But the congressional study also included a caveat, one of particular importance to AEP and other users of local high-sulfur coal: One of the least expensive methods of reducing sulfur emissions is simply to switch to lower-sulfur coal. Neither study explored the impact of high-sulfur coal states taking action to protect that critical industry by forbidding such switching.
"The practical political reality is that in those states we would never be permitted to switch," says Dowd.
There are a lot of practical political realities at work in this debate, and one of them involves an administration that came into office promising to cut back on expensive regulation and put a foundering economy back on its feet.
With that goal clearly in mind, virtually every agency of the Reagan administration, from the White House and State Department to the Energy Department and the Environmental Protection Agency, has come out solidly against enactment of the Senate acid rain provision or anything like it.
Their key argument is that the scientific evidence does not support costly new regulations. But in her 9th floor office at EPA headquarters in Washington, Kathleen Bennett, associate administrator for air pollution programs, is quick to acknowledge that she is not a scientist. She is a regulator, operating under the purview of cost versus benefit. What she wants, in effect, is some solid evidence that a cutback in emissions at point A will ease acid rain damage at point B.
"There is no nation on earth more willing to control air pollution than the United States," she says. "But you cannot explain to the people that it will save a single lake."
Bennett contends that an effective, though less immediate, mechanism for curbing acid rain is already in place -- the Clean Air Act, the rewrite of which is stalled in the House and unlikely to come up for action soon in the Senate.
EPA notes that emissions have already dropped by 5 million tons under the provisions of the 12-year-old Clean Air Act, and under its provisions, new sources of pollution are required to meet stringent "new source" emission levels. EPA says the result, as older and less efficient power plants go out of service over the next couple of decades, will be a gradual lowering of emissions.
"In 1995, we'll be at exactly the same place as called for in the Senate acid rain provision , without spending a minimum of $30 billion," Bennett says.
Environmentalists dispute that prediction. In the first place, they say, the acid damage problem is cumulative and its solution cannot wait until 1995. In the second place, they contend that the history of enforcement under the Clean Air Act has not been exemplary. "States have until 1985 to meet 1980 reductions," says Liz Barrett-Brown of the Natural Resources Defense Council. "We're 1.5 million tons away from achieving that."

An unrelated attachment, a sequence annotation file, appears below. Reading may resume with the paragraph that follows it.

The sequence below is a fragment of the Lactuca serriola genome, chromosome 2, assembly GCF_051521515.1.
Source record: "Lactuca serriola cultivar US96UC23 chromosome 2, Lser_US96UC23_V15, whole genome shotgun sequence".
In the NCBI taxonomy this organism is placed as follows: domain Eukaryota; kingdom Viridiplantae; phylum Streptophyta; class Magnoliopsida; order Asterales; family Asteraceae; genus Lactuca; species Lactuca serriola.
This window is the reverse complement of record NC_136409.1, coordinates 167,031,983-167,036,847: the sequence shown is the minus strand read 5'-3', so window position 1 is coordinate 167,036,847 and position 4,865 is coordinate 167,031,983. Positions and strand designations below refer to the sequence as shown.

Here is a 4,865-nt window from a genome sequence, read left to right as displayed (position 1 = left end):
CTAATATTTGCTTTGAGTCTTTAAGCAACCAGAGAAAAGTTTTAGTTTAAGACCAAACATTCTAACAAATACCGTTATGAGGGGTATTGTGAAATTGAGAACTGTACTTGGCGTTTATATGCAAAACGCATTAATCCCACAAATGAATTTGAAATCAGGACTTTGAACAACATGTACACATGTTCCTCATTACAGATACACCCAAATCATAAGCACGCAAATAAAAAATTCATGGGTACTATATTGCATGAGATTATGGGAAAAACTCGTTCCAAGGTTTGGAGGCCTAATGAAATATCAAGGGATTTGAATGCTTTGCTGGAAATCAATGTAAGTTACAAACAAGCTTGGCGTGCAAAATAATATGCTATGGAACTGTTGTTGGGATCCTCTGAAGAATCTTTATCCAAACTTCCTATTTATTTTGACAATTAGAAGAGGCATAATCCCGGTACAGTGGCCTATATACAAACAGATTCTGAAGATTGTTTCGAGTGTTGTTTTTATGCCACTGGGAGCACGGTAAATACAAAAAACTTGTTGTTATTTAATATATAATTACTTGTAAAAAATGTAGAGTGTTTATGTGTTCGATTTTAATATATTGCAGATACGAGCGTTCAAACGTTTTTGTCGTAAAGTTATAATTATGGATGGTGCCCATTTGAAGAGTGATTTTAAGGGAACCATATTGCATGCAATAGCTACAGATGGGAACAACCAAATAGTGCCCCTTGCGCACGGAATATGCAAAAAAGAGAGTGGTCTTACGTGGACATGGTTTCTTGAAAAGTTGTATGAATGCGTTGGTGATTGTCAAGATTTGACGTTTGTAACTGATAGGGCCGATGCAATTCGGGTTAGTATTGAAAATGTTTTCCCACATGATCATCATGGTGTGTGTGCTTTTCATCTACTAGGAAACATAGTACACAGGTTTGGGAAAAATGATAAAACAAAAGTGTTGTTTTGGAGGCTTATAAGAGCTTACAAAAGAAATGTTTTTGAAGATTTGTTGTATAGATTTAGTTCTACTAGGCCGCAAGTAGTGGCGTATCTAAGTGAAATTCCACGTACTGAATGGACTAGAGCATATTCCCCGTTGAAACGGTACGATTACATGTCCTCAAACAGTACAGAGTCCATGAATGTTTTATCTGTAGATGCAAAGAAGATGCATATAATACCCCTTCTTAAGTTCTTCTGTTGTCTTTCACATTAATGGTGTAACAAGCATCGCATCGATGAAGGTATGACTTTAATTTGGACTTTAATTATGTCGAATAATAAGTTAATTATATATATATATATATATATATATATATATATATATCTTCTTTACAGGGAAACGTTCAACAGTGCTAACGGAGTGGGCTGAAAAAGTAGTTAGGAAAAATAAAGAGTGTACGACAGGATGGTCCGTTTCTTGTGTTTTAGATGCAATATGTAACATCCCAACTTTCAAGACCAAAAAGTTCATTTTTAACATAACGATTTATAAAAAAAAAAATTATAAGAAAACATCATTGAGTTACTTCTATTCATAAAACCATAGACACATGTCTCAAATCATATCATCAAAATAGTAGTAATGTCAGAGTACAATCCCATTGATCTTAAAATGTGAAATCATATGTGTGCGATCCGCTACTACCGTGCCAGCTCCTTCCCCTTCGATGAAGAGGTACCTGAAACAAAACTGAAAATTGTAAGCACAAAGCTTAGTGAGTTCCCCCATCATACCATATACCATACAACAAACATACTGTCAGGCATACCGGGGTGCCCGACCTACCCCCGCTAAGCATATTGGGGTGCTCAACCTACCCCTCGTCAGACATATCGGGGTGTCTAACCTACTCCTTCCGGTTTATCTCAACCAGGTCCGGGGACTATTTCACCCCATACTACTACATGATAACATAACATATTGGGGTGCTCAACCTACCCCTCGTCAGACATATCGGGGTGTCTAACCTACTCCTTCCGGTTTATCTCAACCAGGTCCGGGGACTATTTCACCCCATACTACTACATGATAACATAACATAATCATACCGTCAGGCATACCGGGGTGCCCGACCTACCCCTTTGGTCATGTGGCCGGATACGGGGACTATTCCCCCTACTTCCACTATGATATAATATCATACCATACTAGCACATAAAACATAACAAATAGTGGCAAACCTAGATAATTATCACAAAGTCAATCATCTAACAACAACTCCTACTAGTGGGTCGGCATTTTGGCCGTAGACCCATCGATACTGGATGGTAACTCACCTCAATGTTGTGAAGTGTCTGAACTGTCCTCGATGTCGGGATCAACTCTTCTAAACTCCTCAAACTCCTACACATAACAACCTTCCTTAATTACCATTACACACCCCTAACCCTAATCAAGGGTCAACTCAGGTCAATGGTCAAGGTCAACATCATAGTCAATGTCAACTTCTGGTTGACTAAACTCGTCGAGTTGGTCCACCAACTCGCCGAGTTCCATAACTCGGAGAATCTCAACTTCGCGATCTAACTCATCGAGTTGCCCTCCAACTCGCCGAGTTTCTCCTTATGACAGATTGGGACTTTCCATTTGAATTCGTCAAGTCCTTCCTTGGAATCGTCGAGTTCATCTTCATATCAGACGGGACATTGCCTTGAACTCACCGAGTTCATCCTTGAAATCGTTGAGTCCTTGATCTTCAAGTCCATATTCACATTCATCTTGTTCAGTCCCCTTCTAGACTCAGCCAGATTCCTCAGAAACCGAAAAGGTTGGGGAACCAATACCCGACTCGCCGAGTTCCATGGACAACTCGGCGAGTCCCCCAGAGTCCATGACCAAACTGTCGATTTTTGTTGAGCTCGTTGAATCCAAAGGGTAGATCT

Meanwhile, utility officials and environmental protectionists in Ohio aren't above doing a little finger-pointing of their own on this subject, suggesting that Canada and the northeast states are the cause of their own distress.
"Those guys have about the worst record in the world," Wayne Nichols, director of Ohio EPA, says of Canada. Dowd is fond of displaying a chart that shows the pollution densities in New Jersey and Massachusetts are nearly as high as that of Ohio, when nitrogen oxide is added in.
Canada is acutely aware that Canadian auto emissions standards are significantly looser than those in the United States, and that the massive INCO nickel and copper smelter, whose 1,250-foot-high "superstack" is the biggest single emitter of sulfur dioxide in North America, sits on the edge of the Georgian Bay just 150 miles north of Ontario's sensitive Muskoka-Haliburton lake country.
But Canada says it is taking steps to bring its polluters into line. In the mid-1960s, INCO was putting 7,000 tons of sulfur dioxide into the air each day. It isn't putting any in the air now -- it is closed down as a result of soft world markets -- but when it reopens, it will be under government orders to keep its emissions below 2,500 tons a day and then cut them even further, to 1,950 tons a day.
Ontario Hydro, Ontario's major utility company and the second largest contributor of airborne pollutants in the province, is under similar orders to cut its emissions.
Their actions have so far been met with skepticism in Washington. "They're saying we'll control 50 percent if you will, and we'll start when you start," says Bennett. "Start? We've been at it for 12 years."
Utility officials, and their supporters in the Reagan administration, suspect that there is a dark ulterior motive to Canada's concern over acid rain. Forcing U.S. utilities to jack up their rates to pay for expensive emission control programs, they say, will leave an open door for the export of power from Canada's nuclear and hydroelectric generating plants.
"They are using it to advance the sale of power," said Dowd. "There is an enormous amount of generating capacity in that country. They have no market for it in Canada. It's pretty easy to see what will happen."
The theory gained prominence recently when Ontario Hydro and General Public Utilities announced a joint project to bring Canadian electricity into Pennsylvania and New Jersey through a cable under Lake Erie. That project eventually fell through -- for economic rather than diplomatic reasons, Canada insists -- but it added considerable fuel to the controversy.
The Canadians deny that they have any aspirations to set themselves up as massive exporter of electric power to the United States, and a recent congressional report found that "Canadian electricity probably cannot be substituted on a significant scale for U.S. coal-fired capacity because of technical, regulatory and political contraints."
But the utilities are skeptical, and they have added the electricity conspiracy theory to an arsenal of other arguments against acid rain legislation.
"The industry campaign is highly organized and financed," says NRDC's Barrett-Brown. "All they have to do is cloud the issue."
In a circular included recently in electricity bills, AEP urged its customers to write to their congressmen in opposition to the Senate bill. It was headlined: "Spend 20 cents to save yourself thousands of dollars."